There will be many times when you will either want to move the camera to induce a sense of action or achieve motion blur by using the appropriate camera setting. However, it is likely that for the majority of  photos you will want pin sharp images, so lets work on this first.

Now, there are camera settings that will help you to achieve it but in this course I want you simply to work on physically keeping the camera steady whilst operating the shutter(pressing the button).

Many unintentional blurs are caused by camera movement – your whole body can move or maybe its just your hand that shakes – this can be minimised. Excluding the use of tripods, monopods, beanbags, etc., which will be the subject of a later course, I want to give you five basic ideas to facilitate achieving a ‘steady camera’

a. Where it is possible, rest the camera (or your elbows) on a suitable horizontal surface – wall, car (with permission), whatever is to hand. Even using another ‘body’ can help (again, probably best to ask permission).

b. Lie on the ground (inspect what you are about to lie on). I often carry a dustbin liner – it’s compact, waterproof and can easily be spread onto whatever you’re gonna lie on.

This guy has got it about right.

c. My favourite technique – lean against a solid vertical surface – wall, lamp post, tree. When trying to stand absolutely still your body will often move slightly backwards and forwards (especially as you get older). This simple technique will also minimise the effect of wind (although not winds of digestive origin). Be warned, this is another opportunity to get ‘stuff’ all over your clothes – usually on your back where you don’t notice it – and, of course, no one tells you about it…

d. Finally, perhaps the most important technique to practise – the TRIANGLE. One of the most stable structural forms is the triangle – if you can achieve this consistently you will notice a significant improvement in the sharpness of some of your images.

The technique is quite simple: your chest will form the base of the triangle, the camera will be held at at the apex (top) of the triangle and your two forearms form the other two sides.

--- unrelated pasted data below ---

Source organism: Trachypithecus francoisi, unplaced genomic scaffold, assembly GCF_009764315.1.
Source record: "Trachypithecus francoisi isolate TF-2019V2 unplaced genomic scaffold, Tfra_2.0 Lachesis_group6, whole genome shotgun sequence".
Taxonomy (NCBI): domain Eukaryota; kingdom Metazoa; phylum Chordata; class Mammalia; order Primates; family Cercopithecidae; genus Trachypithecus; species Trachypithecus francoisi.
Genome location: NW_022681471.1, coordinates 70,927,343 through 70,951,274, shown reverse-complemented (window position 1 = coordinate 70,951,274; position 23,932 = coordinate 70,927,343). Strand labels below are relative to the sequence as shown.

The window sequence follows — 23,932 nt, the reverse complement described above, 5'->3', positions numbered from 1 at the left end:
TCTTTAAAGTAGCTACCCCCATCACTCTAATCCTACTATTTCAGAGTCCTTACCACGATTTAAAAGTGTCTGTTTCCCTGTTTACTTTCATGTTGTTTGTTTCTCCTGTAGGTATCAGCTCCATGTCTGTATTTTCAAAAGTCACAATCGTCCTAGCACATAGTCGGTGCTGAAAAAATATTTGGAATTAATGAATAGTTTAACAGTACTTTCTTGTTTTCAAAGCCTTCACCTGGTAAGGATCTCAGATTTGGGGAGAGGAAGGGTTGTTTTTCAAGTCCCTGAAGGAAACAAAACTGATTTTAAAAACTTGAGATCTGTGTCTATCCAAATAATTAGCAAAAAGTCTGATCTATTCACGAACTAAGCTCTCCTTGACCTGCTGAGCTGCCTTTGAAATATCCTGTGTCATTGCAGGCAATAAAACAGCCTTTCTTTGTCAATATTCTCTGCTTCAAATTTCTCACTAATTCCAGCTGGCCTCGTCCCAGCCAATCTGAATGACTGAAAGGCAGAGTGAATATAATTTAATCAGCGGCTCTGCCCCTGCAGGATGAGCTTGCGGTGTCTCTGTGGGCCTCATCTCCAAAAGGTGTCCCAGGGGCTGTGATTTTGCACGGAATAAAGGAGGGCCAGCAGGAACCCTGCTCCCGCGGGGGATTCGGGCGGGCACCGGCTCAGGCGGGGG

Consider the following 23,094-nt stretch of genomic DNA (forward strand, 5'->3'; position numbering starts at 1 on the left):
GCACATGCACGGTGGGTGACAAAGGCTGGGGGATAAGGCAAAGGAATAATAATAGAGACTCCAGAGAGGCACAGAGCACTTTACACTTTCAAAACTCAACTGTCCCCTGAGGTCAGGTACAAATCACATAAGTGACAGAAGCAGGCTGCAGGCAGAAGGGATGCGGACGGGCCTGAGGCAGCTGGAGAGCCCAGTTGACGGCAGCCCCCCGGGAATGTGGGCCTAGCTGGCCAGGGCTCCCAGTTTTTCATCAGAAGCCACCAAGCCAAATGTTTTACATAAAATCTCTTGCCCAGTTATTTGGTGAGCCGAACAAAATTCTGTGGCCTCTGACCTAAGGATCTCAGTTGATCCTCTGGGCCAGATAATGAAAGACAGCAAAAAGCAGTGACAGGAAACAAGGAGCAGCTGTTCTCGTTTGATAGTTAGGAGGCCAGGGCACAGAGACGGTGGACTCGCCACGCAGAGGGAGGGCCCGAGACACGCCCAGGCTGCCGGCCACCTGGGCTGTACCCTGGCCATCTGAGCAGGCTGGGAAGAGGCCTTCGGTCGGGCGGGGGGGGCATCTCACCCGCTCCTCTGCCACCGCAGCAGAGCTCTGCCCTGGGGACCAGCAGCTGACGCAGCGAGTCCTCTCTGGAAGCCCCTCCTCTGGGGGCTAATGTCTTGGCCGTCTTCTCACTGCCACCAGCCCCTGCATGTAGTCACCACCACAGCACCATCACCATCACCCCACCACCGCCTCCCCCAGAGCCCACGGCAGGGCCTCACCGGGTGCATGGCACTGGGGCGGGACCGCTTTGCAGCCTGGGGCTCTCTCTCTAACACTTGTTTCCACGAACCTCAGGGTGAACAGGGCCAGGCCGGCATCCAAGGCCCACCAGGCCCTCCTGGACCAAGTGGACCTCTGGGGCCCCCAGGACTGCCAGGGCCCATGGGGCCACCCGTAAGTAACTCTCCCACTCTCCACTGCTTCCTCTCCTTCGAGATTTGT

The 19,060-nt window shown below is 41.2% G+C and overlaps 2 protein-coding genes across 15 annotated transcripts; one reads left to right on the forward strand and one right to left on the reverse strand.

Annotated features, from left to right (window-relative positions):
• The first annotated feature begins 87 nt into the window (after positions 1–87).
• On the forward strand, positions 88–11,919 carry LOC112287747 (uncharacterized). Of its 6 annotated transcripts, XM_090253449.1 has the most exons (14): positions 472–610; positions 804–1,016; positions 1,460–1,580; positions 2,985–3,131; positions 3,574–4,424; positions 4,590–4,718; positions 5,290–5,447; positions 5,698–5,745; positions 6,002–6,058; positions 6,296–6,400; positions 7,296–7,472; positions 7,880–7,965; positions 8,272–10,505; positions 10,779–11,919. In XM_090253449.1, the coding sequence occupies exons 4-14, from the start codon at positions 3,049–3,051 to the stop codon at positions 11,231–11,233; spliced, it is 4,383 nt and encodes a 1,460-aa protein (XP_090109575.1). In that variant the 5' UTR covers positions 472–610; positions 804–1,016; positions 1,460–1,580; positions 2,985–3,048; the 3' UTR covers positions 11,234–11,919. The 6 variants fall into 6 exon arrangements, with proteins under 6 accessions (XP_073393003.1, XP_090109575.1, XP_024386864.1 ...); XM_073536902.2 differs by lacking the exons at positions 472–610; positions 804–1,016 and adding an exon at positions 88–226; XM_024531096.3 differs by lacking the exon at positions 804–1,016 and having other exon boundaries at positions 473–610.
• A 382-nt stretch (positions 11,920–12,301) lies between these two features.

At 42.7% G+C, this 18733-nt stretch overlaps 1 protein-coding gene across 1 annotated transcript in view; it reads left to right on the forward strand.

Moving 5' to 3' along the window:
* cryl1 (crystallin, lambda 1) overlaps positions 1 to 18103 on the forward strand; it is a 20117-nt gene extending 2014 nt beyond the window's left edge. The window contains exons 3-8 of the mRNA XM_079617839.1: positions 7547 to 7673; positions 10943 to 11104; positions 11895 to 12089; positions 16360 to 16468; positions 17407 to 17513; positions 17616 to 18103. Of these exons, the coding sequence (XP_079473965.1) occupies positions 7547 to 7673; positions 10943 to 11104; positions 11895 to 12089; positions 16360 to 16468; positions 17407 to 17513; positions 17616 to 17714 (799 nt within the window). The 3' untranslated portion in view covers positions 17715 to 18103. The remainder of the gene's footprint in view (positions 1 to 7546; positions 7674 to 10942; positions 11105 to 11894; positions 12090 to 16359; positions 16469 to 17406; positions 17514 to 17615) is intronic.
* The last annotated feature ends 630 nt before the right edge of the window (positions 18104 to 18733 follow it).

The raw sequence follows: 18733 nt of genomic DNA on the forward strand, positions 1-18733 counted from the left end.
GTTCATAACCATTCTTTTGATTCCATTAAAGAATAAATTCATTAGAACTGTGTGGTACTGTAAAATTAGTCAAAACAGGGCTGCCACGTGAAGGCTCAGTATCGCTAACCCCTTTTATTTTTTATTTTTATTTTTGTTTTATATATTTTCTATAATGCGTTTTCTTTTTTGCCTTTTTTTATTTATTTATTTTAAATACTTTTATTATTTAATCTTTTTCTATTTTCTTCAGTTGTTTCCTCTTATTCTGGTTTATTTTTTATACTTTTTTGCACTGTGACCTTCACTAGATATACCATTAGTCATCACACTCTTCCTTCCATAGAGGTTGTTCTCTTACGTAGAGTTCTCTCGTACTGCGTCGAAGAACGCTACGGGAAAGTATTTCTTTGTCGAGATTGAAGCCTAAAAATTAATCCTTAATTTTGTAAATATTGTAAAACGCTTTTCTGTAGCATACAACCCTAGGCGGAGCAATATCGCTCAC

Your upper arms and elbows should be held firmly, snugly and comfortably against your chest (ribcage) whilst your forearms are held at the appropriate angle so that the camera viewfinder window is in position at eye level.

With practice this position can feel ‘locked’ and secure. You’ll probably need to read this through a few times. Like all worthwhile techniques, it takes practice.

e. Oh, one other suggestion. When taking a photo don’t hold your breath. Try to breathe normally and calmly – most photographers I talk to recommend breathing out smoothly as you take the shot. Again, this minimises movement.

Gotta admit, I’d find the breathing tip (or any other) a tad difficult to employ in this situation

To see more weird situations have a quick look at this link – which ones d’you think would minimise camera shake? {Photography, the harder it looks the better the photo, I guess}



As usual, here are some photos illustrating situations where I should have used a tripod, etc., but instead employed one of the above techniques in order to keep the camera steady.

In this first picture, a ‘close-up’ of an Orange Tip butterfly, it is important that the camera is kept very still or the precise part of the image you want in focus will be out of focus. (Lying on the ground for this one.)





In the second image, the problem is one of light, or rather the lack of it, in side an underground tunnel in Tilbury Fort, Essex, UK. (Leaning against the wall here – hence back of jacket covered in carbon/soot.)






The third image required me to hold the camera steady to get the buildings sharply focussed whilst showing the moving people as blurs to create the idea of motion. (Here I leaned against the side of a pillar = dirty sleeve.)





This last image was obtained by taking 5 photographs and putting them together. Without a tripod I was forced to use the TRIANGLE method. Fortunately, my camera can take 5 images very quickly. Nevertheless, without the TRIANGLE it would not have been possible.

Ok, now remember the phrase ‘NOTHING WORKS’ – cos you will have to practise these techniques in order to make them work – but it’s worth it.

Don’t forget to post your photos, comments and questions on VOXTIPS WINDOW:

“I wish you good shooting.”


This entry was posted in Uncategorized. Bookmark the permalink. Follow any comments here with the RSS feed for this post. Post a comment or leave a trackback: Trackback URL.

Post a Comment

Your email is never published nor shared. Required fields are marked *


You may use these HTML tags and attributes: <a href="" title=""> <abbr title=""> <acronym title=""> <b> <blockquote cite=""> <cite> <code> <del datetime=""> <em> <i> <q cite=""> <strike> <strong>